Political posters and revolutionary imagery

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Political posters are a relatively new medium. While the history of advertising posters dates back to the founding of book and art printing in the 15th century, political posters have only been around since the First World War. Designers have been highlighting, criticising, and illustrating political issues ever since. Through posters, they are able to play an important role in mobilising the public for political protests and movements.

Initially employed primarily as a means of spreading political propaganda, the imagery of the poster in its infant decades was often anti-authoritarian – such as in the student protests of the 1960s and the environmental movement of the ’70s, for example.

Those who followed the major political protest movements were united not only by their pursuit of political ambitions and slogans, but also by aesthetics. Today, too, posters should catch the eye. The use and application of posters have, however, changed over time. Indeed, around a hundred years separate the first protest posters from the imagery of today’s protest culture, and  it appears that feeds and followers are increasingly displacing advertising posters and wall newspapers. In the past, protest posters were crucial to the launch of movements in the public sphere; today, these movements are partly carried out on the Internet.

Hope, Shepard Fairey, 2008
Hope, Shepard Fairey, 2008

Yet certain posters gain more widespread renown for having been shared on social media – they become iconic and end up in the poster archives of major museums. Political posters often employ irony, comparison, and provocation. This results in new designs, which help to draw attention to protest movements. Pre-existing symbols and their appropriations also reappear in motifs. For instance, the clenched fists – one of the oldest examples of protest iconography – have appeared in several revolutions, albeit interpreted differently and with their own imagery.

An example of a poster that achieved iconic status is Hope by the artist and graphic designer Shepard Fairey. Fairey seized the initiative, designing the poster to support Barack Obama in his presidential campaign. Today, the work is of course known far more for its motif than for its title: it is based on a portrait of Obama. Mannie Garcia took the original photo, which Fairey then illustrated in the colours of the US flag. Fairey designed the poster and then sold it himself during the election campaign. It became one of the most iconic symbols of Obama’s campaign. Later on, the Obama campaign commissioned Fairey to design variations of his work as well as new motifs, one of which appeared on the cover of Time Magazine.

Shepard Fairey, We the People Are Greater Than Fear, 2017
Shepard Fairey, We the People Are Greater Than Fear, 2017

Following Obama’s presidency, Fairey remained politically active and, barely 10 years later, teamed up with photographer Ridwan Adhami and designers Ernesto Yerena and Jessica Sabogal to design the Greater Than Fear poster series, protesting racism, misogyny, and Donald Trump’s politics. For this project, Fairey uses his motifs to target discrimination; his work depicts a Muslimah, women, and black people – all victims of hostility during Trump’s campaign. The posters were designed for a march against Donald Trump after his inauguration as US president. The aim of the poster series is to show that America has another side to it, different from the one that Trump represents. In his posters, Fairey portrays this in his own way, without using traditional protest imagery like windblown hair and raised fists. To ensure their motifs spread as much as possible, the designers made them available for free online.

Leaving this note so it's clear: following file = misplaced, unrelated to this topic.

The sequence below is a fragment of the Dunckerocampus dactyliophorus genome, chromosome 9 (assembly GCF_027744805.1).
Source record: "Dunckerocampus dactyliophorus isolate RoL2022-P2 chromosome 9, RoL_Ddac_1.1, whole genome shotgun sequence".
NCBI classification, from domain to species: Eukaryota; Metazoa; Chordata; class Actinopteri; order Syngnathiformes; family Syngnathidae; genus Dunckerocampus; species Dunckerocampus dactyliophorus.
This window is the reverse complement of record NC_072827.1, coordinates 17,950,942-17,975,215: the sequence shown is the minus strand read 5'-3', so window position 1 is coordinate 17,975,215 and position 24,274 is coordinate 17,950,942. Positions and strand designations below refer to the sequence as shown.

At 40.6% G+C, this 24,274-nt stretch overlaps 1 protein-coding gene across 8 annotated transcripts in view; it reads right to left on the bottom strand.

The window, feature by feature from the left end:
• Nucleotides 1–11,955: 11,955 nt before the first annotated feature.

Deva Pardue also made her motif available for activists online. This ensured that her poster achieved widespread recognition, especially online, even before the Women’s March had begun. The poster shows three clenched fists, a popular image in protest movements. Its rapid spread led to a domino effect not only within the design scene, but also among businesses, who duplicated her motif without permission to sell.

For all Womankind, Deva Pardue, 2016
For all Womankind, Deva Pardue, 2016

In addition to Deva Pardue’s protest poster, there were many other independently designed posters at the Women’s March, a large number of which are now housed in museums. Indeed, in light of the women’s protests in recent years, galleries and museums have rediscovered protest design, dedicating entire exhibitions to the genre. Several posters now belong to the collections of the National Museum of American History and the Museum of the City of New York.

 Looking at protest posters, it is clear that the commitment of individual designers and artists plays an important part in bringing public attention to protests. While the posters themselves do not change political conditions, they do aim to encourage people to think, to mobilise, and to effect change and inspire a better future.The official poster of the Women’s March is minimalist, containing only a few colours and using symbols as a stylistic device. It depicts windblown hair as an image of freedom. This motif is also available to download from the official website.

Women's March Poster Design, Nicole Larue, 2017
Women’s March Poster Design, Nicole Larue, 2017

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